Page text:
Other Sanders delegates are not just hoping for concessions or negotiations, but are actively rooting for Clinton’s downfall. Dave Handy, a 27-year-old progressive activist from New York who will go to Philadelphia as an at-large Sanders delegate, wrote on Twitter last week: “It’s going to be funny to watch when Hillary gets indicted, and all her supporters are like — #FeelTheBern,” with a GIF of someone’s head exploding attached to his tweet.
“Of course it will be contentious,” said Sanders New York delegate Eddie Kay, a former union organizer for 1199-SEIU. “This is a battle and we’re not going to give in. Clinton’s tactic so far is to move five inches when she’s forced to. Five inches will not solve it. We will not stop yelling about what we think the people need.” Kay is no shrinking violet — — at the New York State convention, where he felt too many speakers were pro-Clinton, he raised his voice to shout, “I want to hear a pro-Bernie speaker!”
Chaos at the Nevada state Democratic convention — where Sanders supporters reporters threw chairs, booed and shouted over speakers — has worried Democrats about potential violent outbursts at the convention next month. And DNC officials are planning an inclusive process to avoid a repeat scenario. “As Democrats, we embrace the idea of the peaceful exchange of differing views and opinions,” said DNC spokeswoman April Mellody. “Diversity makes us strong, as a party and as nation. We have procedures in place for every eventuality as well as a platform process intended to ensure that every voice is heard.”
After the Nevada convention, Sanders rejected accusations that his supporters or his campaign were violent.
But members of the New York delegation said they hope to keep their protests peaceful. “Most people who support Bernie Sanders are pretty reasonable people and are not going to be hurling bricks through windows,” said Handy, who defended his provocative anti-Clinton tweet. “If everyone wants to take everything I say at face value, so be it. I would hope that people have a sense of humor. The [State Department inspector general] report was scathing. If Clinton were to be indicted, people’s heads would explode.”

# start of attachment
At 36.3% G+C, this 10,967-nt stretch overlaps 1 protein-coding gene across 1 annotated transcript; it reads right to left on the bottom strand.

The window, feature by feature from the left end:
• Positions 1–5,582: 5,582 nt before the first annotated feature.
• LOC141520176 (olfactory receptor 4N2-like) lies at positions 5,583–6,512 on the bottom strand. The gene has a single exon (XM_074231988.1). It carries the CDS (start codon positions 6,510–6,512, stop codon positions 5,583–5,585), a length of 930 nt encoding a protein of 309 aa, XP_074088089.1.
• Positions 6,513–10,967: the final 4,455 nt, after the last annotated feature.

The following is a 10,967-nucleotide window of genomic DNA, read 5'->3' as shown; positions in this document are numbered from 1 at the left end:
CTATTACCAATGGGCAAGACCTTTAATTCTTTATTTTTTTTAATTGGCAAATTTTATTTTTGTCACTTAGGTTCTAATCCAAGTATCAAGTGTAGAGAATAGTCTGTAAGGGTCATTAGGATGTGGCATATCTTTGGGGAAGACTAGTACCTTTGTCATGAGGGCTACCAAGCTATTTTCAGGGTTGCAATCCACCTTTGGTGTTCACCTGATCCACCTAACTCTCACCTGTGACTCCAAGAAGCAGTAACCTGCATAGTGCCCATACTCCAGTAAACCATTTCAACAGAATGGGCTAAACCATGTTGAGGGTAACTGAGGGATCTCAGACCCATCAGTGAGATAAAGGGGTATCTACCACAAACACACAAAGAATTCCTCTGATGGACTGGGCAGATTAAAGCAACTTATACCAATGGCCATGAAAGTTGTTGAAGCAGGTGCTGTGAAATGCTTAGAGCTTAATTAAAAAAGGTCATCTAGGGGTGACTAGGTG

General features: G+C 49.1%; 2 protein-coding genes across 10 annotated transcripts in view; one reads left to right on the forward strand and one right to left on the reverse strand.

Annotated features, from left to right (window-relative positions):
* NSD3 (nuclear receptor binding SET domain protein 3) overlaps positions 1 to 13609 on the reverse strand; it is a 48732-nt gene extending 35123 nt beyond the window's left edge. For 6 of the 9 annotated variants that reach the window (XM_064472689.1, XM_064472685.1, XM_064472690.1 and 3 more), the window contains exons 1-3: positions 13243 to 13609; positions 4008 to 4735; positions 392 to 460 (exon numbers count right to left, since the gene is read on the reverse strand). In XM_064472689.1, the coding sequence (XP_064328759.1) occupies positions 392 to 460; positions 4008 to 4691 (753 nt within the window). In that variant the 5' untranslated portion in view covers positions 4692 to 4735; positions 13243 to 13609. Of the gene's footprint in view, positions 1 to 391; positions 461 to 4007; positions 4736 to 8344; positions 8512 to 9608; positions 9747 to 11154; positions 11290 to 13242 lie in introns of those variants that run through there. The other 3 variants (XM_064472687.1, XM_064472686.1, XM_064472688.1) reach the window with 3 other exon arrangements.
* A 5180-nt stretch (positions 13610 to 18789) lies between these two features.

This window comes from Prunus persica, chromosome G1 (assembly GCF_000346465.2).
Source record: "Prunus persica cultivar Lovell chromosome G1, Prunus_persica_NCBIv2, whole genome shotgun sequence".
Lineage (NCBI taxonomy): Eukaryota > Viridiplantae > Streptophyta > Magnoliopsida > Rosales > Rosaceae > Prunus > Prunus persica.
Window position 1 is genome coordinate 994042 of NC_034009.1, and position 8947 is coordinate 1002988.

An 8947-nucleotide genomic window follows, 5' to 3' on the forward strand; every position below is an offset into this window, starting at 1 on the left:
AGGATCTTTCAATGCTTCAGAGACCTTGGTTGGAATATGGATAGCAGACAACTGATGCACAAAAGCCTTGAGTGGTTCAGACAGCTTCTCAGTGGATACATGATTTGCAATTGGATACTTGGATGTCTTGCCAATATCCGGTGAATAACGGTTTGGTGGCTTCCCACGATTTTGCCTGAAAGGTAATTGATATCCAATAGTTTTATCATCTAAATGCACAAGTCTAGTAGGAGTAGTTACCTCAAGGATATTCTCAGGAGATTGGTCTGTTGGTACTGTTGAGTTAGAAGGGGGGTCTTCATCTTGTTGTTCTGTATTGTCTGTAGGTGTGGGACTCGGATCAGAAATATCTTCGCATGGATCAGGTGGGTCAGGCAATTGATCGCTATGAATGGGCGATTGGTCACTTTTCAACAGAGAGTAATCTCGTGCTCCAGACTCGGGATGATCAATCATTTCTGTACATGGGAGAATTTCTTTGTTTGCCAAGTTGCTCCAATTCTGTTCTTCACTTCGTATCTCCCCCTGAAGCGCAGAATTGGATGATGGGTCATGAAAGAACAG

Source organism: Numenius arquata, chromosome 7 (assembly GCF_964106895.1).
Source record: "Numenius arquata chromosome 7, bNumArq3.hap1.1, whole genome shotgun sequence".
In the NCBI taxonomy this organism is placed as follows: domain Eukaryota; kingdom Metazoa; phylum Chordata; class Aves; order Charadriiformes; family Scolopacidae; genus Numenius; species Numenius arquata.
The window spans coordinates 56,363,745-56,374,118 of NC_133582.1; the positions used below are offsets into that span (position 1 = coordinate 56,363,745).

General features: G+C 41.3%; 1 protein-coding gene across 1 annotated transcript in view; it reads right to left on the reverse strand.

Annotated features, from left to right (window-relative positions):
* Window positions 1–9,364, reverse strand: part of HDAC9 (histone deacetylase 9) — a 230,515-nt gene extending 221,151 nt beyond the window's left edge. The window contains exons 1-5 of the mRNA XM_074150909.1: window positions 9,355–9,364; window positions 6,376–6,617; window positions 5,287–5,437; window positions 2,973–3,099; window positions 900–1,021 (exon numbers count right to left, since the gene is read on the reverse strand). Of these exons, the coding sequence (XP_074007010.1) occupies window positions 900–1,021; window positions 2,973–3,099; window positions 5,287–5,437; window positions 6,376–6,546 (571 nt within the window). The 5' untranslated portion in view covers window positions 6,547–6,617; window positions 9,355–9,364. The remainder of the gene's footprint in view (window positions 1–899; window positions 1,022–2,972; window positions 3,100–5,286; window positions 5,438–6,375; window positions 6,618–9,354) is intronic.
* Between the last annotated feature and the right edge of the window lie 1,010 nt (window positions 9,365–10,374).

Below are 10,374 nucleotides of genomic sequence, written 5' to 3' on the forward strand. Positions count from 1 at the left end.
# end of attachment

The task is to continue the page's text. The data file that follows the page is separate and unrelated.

Handy said he expected the convention to be potentially “uncomfortable” but in the end he hoped “people would vote for Hillary over Trump” if she became the nominee. But even with Clinton on track to clinch the nomination on Tuesday after New Jersey and California vote, other Sanders delegates said they still do not believe she will lead the party into the fall.
“Decisions have to be made about who is the best candidate to come out of the convention,” said Roscoff. “I’m not convinced that Clinton has it, with the polls the way they are. I really believe anything can happen between now and then.” He described Clinton as “what a Republican should be” and Sanders, who only joined the party in order to contest the primary, “what a Democrat should be.”
A Clinton official acknowledged there is work to do to bring Sanders’ stalwarts into the fold.
“Once the primaries are concluded, uniting the party will require effort from both Secretary Clinton and Senator Sanders,” said Clinton spokesman Brian Fallon. “We intend to do our part, and we are confident in the end he will do his.” The Clinton campaign pointed to its support of a more inclusive platform committee as a sign of its early efforts to unify the party.
A Sanders spokesman did not respond to multiple requests for comment.